When federal agencies created public land grazing allotments more than a century ago, they were permitted almost anywhere grass was available. But as conservation on public lands evolved, the need to weigh and balance competing uses increased. This became more acute as Congress passed new laws dealing with multiple-use, conservation of watersheds, and protection of endangered species.
In situations where conflicts between livestock and wildlife are prolonged and intractable, the National Wildlife Federation believes that grazing retirements represent an equitable solution for livestock and wildlife interests. In coordination with federal land managers, the National Wildlife Federation negotiates with livestock producers to retire livestock grazing allotments on public lands that experience chronic conflict with wildlife, especially wolves, grizzly bears, bison, and bighorn sheep. This market approach recognizes the economic value of livestock grazing permits and fairly compensates producers for retiring their leases. This approach establishes an important new national model for resolving conflicts between livestock and wildlife.
Conflicts between livestock and wildlife on public lands have been ongoing for several decades. The tactic favored by many environmental groups has been to try and compel federal agencies to administratively cancel troublesome leases. This has generated a great deal of controversy, but only a small amount of change. We believe the approach fails because it doesn’t recognize that grazing leases have economic value. Ranchers frequently sell these permits to one another, and banks even loan money based on their value. So it’s understandable that taking away a lease without compensation causes so much controversy and ill will.
The National Wildlife Federation does not seek to remove all livestock grazing from public lands. We are only concerned about allotments that have prolonged and seemingly irresolvable conflicts with wildlife. Typically such situations make it difficult for a producer to profitably run livestock, so it’s not surprising that permittees who graze “conflict” allotments are willing to consider retirement. In exchange for retirement, the National Wildlife Federation provides the producer with a payment that is sufficient to procure new grazing of equal or higher quality, in an area without similar conflicts.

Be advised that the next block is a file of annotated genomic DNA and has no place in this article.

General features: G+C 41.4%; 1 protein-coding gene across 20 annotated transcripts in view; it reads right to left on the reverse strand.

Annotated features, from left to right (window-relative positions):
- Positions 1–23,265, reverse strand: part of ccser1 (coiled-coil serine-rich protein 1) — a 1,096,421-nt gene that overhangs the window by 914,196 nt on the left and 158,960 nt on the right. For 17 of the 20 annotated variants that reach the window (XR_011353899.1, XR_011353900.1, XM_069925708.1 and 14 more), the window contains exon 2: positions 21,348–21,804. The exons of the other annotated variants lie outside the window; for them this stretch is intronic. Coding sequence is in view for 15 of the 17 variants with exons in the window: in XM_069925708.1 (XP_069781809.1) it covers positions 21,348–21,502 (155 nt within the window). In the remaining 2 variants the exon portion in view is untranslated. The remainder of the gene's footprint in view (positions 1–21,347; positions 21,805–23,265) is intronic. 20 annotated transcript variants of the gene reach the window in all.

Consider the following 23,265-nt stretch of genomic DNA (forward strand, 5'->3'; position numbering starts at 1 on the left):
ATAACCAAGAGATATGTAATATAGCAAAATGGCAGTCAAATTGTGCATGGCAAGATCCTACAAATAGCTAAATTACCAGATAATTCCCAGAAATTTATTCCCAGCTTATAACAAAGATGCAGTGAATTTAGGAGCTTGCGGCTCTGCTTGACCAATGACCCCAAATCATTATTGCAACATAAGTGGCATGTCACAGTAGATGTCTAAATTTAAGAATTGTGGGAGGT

A market approach to changing grazing patterns can turn opponents into partners and provide a positive solution to chronic conflicts between livestock and large carnivores. We believe this grazing retirement approach can provide a new conservation model that reduces litigation, sustains agriculture, and reconfigures grazing to locations where it is compatible and sustainable.
Agreements to retire grazing allotments are strictly voluntary. The National Wildlife Federation contacts ranchers who hold leases on allotments that are on our priority list for retirement. If the rancher is interested, we negotiate a price. We base the value for retiring the allotment on the amount of forage available on the allotment. Since ranchers routinely buy and sell grazing allotments, a market has been created. The National Wildlife Federation typically pays a small premium over the price ranchers sell allotments to each other.
Once we have an agreement with the rancher, we approach the land management agency (The U.S. Forest Service, Bureau of Land Management, or U.S. Fish & Wildlife Service) and make sure they are willing to permanently close the allotment if the rancher gives up the permit. This is simplified when agencies have direction in their management plans to retire grazing allotments in situations where there is a known conflict between livestock and wildlife.
Grazing retirements typically are finalized with a three-way transaction:
Our first step was to establish priorities for livestock grazing retirements. We asked leading scientists, wildlife managers, and conservation experts in the region how to do that. These experts suggested that:
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More than one-third of U.S. fish and wildlife species are at risk of extinction in the coming decades. The National Wildlife Federation is on the ground in seven regions across the country, collaborating with 53 state and territory affiliates to reverse the crisis and ensure wildlife thrive.